Above these and other initiatives is a growing list of items prohibited from importation, called the “Positive Indigenization List” (PIL). The first list, consisting of 101 items, was promulgated in August 2020, and the fourth list was announced at the opening ceremony of DefExpo 2022, covering an overall total of 411 items. The lists, it is said, were drawn up after consultation with all stakeholders, in particular the armed forces and the public and private sectors. Each item has a time limit at which import restrictions would become applicable. These elements, it is hoped, will be developed and introduced during this period. This is an expectation that may not be met in many cases and which already concerns the armed forces.

The time frame for the import ban must take into account the design, development, production and, more importantly, must pass through the complex processes of the procurement system before it is finally introduced. Take the example of the army’s operational need for a light tank that only received attention after the 2020 Chinese aggression in eastern Ladakh. The tank is needed immediately, but is on the third list promulgated in 2022 and has a three-year deadline.

Defense Research and Development Organization (DRDO) chief G. Satheesh Reddy claimed in 2022 that the light tank was in advanced stages of development with Larsen & Toubro and should be ready for production. ‘by 2023. For connoisseurs, such a time frame is a pie in the sky. Since operational necessity demanded it, there was every reason to import a minimum number – which was and still is available – from Russia. But now, with the restrictions imposed by the ban, in all likelihood, the light tank will take at least five to seven years to be inducted, and one can only hope that its absence during this period will be mitigated by other means. . This would certainly be the case for many items on the list, including helicopters, planes, tanks, and ships, among others.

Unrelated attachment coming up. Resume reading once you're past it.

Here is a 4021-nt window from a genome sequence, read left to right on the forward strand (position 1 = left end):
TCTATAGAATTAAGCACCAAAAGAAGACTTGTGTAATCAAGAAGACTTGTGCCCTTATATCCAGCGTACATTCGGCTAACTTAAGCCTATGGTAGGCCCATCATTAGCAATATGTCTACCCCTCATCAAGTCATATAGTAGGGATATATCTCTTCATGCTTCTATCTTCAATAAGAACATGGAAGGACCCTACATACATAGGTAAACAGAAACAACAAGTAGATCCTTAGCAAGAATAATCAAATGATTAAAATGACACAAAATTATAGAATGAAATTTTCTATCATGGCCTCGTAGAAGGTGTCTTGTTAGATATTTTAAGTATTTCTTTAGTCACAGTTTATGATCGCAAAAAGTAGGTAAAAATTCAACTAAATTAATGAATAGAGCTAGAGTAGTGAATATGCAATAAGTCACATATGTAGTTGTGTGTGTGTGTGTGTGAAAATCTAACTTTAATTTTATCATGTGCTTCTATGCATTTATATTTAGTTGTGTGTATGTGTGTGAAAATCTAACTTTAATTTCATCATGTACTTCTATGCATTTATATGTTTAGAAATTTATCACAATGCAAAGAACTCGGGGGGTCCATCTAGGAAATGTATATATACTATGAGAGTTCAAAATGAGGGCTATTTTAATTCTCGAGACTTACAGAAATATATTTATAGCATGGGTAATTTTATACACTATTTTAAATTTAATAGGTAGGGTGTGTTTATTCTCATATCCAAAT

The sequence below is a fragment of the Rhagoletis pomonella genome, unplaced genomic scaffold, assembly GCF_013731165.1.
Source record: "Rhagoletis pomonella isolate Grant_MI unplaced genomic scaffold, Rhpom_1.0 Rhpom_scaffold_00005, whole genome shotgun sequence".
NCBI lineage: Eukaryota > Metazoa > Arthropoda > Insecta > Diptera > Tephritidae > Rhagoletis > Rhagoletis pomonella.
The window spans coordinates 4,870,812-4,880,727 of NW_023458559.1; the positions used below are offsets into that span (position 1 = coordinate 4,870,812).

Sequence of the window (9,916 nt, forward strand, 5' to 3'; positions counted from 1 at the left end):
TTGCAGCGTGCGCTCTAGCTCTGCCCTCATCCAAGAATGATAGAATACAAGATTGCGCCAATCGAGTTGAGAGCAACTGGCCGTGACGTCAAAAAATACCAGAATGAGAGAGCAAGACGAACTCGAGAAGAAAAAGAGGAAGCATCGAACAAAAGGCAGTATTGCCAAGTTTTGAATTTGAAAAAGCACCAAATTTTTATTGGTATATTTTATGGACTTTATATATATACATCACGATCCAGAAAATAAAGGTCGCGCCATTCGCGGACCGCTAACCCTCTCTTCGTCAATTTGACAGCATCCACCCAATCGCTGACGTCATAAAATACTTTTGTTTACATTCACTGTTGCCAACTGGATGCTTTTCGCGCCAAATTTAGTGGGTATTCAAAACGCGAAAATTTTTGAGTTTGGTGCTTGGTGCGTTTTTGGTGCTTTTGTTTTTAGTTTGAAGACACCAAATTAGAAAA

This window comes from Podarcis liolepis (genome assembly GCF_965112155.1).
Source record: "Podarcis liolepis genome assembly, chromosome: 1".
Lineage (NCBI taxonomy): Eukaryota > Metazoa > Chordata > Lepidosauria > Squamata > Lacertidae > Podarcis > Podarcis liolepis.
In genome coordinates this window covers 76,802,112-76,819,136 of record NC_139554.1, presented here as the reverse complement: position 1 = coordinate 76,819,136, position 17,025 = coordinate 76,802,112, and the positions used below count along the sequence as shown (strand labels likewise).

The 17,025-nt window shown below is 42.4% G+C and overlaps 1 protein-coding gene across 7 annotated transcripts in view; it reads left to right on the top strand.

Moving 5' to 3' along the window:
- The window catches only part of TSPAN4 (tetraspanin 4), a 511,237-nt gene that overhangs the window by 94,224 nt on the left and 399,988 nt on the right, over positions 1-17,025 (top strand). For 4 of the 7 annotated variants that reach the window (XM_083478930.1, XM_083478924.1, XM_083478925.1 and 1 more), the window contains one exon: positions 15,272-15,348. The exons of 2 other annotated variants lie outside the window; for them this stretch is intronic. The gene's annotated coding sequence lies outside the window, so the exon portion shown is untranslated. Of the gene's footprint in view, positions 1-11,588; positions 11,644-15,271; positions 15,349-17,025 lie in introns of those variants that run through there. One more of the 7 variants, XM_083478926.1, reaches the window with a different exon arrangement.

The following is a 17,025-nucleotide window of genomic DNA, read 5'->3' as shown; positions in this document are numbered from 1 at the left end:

It could be argued that the list will concentrate the efforts and concentration of the entities involved and, therefore, provide the ballast to accomplish the Atmanirbharta mission. While this is true, development and induction are time consuming processes and not easily predictable in terms of delivery as has been in the case of major/minor systems associated with artillery guns, sub -marines, aircraft carriers, armored vehicles, armed helicopters and light vehicles. combat aircraft (LCA). The risks of not being able to meet demand from the private and public sectors could have serious repercussions on the operational effectiveness of the armed forces, which could find themselves in possession of equipment that needs to be replaced urgently.